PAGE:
Sermon: Saints Simon and Jude

Charles Feeney is a highly successful business man, in fact, Forbes magazine listed him in the top 400 richest Americans, with a net worth of approximately $400 million. Even so, he was a shabby dresser, wore a $5 watch, flew coach everywhere he went, and didn’t own a house or a car. That doesn’t sound like your normal multi-millionaire, but as it turns out, he was worth far, far less that that. Why? Because over the course of his career he had been giving it away, but doing so anonymously.

Over the years, hospitals, schools, service groups, and others would receive random checks supporting their efforts. For years, no one knew where it came from, but due to circumstances the truth eventually came out. It was Charles Feeney. Until he was discovered, Charles Feeney had given away over $4 billion dollars – anonymously! By 2012, after his secret had come out, he had given away $6 billion. There is a biography of his life: The Billionaire Who Wasn’t: How Chuck Feeney Made and Gave Away a Fortune Without Anyone Knowing. His actual net wealth is only 1% of the $400 million that Forbes had projected.

Jesus said, “Thus, when you give to the needy, sound no trumpet before you, as the hypocrites do in the synagogues and in the streets, that they may be praised by others. Truly, I say to you, they have received their reward.  But when you give to the needy, do not let your left hand know what your right hand is doing, so that your giving may be in secret. And your Father who sees in secret will reward you.” Charles F. Feeney says that Maimonides, the 12th-century Jewish rabbinic leader, taught that ”the highest form of giving was anonymous and selfless.’’ Both of these teachings seem to be lessons that Chuck Feeney sincerely practiced.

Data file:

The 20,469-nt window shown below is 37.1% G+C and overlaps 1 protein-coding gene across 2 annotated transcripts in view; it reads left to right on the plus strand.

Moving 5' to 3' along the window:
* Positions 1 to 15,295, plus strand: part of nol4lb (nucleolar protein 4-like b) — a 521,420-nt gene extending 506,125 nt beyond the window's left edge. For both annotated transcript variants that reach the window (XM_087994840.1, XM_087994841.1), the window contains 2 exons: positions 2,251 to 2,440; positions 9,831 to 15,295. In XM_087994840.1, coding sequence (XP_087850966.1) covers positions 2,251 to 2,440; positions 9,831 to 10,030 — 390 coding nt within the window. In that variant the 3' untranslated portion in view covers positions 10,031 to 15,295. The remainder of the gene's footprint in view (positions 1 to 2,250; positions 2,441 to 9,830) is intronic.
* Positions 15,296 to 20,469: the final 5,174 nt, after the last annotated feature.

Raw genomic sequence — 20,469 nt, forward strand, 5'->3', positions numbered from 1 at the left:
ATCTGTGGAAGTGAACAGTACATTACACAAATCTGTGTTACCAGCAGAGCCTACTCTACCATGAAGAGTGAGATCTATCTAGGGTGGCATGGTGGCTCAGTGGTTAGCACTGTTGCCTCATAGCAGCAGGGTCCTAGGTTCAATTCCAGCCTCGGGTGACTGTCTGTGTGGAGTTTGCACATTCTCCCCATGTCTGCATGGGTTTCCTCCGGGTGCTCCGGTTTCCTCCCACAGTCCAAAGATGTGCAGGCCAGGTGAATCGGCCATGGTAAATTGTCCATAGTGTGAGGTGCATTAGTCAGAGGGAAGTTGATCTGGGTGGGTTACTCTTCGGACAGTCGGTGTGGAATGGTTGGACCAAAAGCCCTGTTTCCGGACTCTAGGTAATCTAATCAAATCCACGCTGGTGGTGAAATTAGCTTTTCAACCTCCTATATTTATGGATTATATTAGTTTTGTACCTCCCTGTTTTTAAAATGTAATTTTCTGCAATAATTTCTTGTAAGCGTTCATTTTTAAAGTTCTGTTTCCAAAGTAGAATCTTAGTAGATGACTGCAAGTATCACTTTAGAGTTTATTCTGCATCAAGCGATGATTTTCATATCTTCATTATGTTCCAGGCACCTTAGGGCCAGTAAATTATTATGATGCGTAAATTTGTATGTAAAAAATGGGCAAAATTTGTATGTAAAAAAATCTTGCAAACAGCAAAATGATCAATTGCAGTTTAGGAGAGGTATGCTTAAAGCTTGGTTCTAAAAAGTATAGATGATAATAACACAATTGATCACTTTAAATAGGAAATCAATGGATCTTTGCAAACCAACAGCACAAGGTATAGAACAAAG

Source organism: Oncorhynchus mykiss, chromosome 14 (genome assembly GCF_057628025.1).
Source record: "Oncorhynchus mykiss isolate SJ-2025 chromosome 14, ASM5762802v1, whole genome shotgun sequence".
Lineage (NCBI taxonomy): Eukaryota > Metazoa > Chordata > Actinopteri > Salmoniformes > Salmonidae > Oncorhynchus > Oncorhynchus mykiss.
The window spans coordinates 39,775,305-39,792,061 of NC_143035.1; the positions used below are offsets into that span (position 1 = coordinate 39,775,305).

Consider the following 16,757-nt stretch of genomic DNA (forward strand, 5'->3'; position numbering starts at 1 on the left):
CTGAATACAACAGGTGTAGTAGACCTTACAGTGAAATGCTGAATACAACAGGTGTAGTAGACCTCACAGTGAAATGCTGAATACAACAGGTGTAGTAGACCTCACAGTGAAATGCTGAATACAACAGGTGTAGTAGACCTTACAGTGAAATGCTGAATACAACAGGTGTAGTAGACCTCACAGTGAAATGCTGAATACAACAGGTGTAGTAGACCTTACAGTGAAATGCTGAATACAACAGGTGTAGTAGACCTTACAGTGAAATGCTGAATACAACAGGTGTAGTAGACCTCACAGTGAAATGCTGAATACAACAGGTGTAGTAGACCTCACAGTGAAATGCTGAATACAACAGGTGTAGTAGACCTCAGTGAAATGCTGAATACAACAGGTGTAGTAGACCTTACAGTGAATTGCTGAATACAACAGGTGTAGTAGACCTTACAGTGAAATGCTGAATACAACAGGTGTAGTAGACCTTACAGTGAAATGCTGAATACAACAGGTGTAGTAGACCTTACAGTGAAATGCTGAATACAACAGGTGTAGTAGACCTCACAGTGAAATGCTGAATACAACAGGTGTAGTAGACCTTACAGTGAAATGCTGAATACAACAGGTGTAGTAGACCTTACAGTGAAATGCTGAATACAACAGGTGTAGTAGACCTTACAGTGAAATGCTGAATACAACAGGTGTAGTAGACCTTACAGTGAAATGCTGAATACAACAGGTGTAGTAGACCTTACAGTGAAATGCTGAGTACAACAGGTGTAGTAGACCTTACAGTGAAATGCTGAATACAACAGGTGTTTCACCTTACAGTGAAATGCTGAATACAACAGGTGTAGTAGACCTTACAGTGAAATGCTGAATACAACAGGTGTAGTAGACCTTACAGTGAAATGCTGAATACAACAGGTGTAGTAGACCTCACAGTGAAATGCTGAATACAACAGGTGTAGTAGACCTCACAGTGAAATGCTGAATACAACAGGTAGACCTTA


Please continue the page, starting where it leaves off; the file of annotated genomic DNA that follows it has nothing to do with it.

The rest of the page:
And Fr. John, I thought we were celebrating Saints Simon and Jude? Yes, we are, yet these two saints are about anonymous as Charles Feeney’s giving was for all those years. Simon is listed in all three of the synoptic Gospels (Matthew, Mark, and Luke) and Jude is named in the list of apostles in Luke’s Gospel and in the Book of Acts, but there is no agreement that he is the author of the epistle of Jude in the New Testament.

Legend has them preaching in the area of Persia and eventually coming together in Mesopotamia where they were martyred for the faith by pagan priests. Other than that, there is nothing.

However, the connection I see with Simon and Jude and someone like Charles Feeney is the fact that Simon and Jude lived so anonymously and gave so much for the furthering of the Gospel, but with the exception of being named in the occasional list, there is silence. They gave it all away, even their very lives. Not for notoriety, but for the glory of God.

St. Josemaría Escrivá writes, “When you have finished your work, do your brother’s, helping him, for Christ’s sake, so tactfully and so naturally that no one — not even he — will realize that you are doing more than what in justice you ought. This, indeed, is virtue befitting a son of God!”

We are called to do the work of God, like Simon and Jude, not for the praise of men, but for the glory of God.

One Reply to “Sermon: Saints Simon and Jude”

  1. Thanks again for a great lesson. I didn’t needone this week I wasn’t on deck. Therisa was here (the priest) we were out of town & I always enjoy reading your sermons.God bless you & take care. Gloria

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